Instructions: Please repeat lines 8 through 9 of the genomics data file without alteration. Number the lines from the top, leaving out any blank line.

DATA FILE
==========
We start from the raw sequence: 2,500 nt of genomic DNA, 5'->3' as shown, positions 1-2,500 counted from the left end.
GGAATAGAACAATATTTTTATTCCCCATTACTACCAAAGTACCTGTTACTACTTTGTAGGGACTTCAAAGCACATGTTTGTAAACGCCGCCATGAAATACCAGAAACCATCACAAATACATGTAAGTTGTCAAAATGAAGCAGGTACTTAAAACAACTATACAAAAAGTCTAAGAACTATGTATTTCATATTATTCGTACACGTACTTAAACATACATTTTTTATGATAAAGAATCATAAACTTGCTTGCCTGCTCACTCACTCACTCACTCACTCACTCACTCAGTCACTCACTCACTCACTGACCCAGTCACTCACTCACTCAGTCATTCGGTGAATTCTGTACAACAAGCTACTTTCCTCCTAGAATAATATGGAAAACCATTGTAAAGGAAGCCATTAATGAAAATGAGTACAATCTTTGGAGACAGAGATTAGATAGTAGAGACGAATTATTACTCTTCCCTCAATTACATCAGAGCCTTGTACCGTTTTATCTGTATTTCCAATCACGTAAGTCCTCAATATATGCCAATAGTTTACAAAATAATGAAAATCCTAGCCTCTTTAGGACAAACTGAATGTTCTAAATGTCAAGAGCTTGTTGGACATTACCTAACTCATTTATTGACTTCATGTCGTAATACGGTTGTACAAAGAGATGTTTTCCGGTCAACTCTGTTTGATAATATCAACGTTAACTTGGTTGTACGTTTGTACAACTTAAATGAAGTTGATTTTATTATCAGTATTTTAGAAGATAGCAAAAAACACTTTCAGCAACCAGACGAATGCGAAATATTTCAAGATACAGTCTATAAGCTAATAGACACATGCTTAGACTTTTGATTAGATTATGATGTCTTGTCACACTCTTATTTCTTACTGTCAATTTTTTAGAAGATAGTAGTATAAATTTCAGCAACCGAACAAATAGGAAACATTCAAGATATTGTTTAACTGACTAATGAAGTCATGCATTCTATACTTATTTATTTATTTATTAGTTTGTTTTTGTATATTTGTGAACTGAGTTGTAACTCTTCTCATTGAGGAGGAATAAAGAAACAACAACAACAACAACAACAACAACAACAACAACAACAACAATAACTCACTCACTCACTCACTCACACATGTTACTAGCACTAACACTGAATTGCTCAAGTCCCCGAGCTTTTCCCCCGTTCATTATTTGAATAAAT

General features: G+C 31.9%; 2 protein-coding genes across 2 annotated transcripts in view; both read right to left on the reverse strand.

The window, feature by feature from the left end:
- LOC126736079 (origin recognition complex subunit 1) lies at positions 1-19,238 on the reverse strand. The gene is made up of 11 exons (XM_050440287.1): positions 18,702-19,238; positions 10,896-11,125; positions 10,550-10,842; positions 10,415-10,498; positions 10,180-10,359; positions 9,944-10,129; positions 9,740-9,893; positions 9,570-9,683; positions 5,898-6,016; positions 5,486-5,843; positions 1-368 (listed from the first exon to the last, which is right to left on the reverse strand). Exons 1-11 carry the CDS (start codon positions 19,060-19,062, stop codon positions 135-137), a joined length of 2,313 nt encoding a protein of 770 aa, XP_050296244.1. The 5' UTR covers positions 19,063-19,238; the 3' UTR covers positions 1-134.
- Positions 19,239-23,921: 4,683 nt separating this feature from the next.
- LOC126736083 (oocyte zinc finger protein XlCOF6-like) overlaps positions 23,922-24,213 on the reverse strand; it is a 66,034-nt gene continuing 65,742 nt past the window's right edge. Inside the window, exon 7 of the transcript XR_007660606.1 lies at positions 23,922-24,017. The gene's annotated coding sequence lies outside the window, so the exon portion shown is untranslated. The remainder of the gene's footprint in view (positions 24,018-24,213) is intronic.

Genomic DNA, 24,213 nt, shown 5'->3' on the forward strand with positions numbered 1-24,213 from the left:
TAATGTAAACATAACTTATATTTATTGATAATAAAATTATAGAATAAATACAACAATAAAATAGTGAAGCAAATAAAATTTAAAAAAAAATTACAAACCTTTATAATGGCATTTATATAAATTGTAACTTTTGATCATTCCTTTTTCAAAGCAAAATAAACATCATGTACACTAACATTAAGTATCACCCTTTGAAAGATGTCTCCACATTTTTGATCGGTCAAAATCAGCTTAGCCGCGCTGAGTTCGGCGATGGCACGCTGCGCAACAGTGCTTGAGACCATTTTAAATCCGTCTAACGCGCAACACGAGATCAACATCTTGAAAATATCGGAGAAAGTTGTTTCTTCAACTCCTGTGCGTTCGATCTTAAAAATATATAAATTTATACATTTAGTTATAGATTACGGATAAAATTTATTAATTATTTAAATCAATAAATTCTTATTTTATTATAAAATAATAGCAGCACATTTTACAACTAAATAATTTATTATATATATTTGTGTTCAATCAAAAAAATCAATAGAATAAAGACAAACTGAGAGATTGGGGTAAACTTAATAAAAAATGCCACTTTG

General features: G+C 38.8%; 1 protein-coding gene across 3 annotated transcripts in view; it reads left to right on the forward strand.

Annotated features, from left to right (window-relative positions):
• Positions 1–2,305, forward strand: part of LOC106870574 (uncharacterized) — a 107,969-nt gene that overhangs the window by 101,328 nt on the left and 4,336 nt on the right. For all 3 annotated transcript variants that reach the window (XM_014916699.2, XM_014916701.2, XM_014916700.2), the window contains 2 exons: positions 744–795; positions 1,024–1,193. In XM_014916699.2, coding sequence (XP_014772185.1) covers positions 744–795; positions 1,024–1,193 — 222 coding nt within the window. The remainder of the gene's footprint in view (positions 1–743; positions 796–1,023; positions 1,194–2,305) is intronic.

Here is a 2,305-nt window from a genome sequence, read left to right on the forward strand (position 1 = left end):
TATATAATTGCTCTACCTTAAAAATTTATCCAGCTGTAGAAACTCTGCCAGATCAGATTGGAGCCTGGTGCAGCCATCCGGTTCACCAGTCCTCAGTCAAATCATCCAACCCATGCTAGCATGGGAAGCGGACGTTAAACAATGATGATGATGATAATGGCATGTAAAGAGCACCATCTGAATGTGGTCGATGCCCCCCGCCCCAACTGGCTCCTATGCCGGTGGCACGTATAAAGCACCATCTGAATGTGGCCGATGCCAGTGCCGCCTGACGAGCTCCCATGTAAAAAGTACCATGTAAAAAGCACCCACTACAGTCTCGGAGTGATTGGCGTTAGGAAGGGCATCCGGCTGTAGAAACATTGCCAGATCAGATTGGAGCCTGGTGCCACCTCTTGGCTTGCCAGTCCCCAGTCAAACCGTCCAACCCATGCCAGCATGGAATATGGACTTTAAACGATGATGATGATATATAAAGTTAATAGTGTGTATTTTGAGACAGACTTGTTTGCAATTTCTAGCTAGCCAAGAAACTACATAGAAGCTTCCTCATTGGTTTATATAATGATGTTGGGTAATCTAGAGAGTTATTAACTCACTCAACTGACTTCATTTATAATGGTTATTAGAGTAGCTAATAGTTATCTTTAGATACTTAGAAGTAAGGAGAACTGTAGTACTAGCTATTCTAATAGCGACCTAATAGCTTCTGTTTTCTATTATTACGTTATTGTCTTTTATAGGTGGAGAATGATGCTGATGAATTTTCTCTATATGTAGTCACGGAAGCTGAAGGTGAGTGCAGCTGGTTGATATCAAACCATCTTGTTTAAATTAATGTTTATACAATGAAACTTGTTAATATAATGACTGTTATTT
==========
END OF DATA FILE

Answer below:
Genomic DNA, 24,213 nt, shown 5'->3' on the forward strand with positions numbered 1-24,213 from the left:
TAATGTAAACATAACTTATATTTATTGATAATAAAATTATAGAATAAATACAACAATAAAATAGTGAAGCAAATAAAATTTAAAAAAAAATTACAAACCTTTATAATGGCATTTATATAAATTGTAACTTTTGATCATTCCTTTTTCAAAGCAAAATAAACATCATGTACACTAACATTAAGTATCACCCTTTGAAAGATGTCTCCACATTTTTGATCGGTCAAAATCAGCTTAGCCGCGCTGAGTTCGGCGATGGCACGCTGCGCAACAGTGCTTGAGACCATTTTAAATCCGTCTAACGCGCAACACGAGATCAACATCTTGAAAATATCGGAGAAAGTTGTTTCTTCAACTCCTGTGCGTTCGATCTTAAAAATATATAAATTTATACATTTAGTTATAGATTACGGATAAAATTTATTAATTATTTAAATCAATAAATTCTTATTTTATTATAAAATAATAGCAGCACATTTTACAACTAAATAATTTATTATATATATTTGTGTTCAATCAAAAAAATCAATAGAATAAAGACAAACTGAGAGATTGGGGTAAACTTAATAAAAAATGCCACTTTG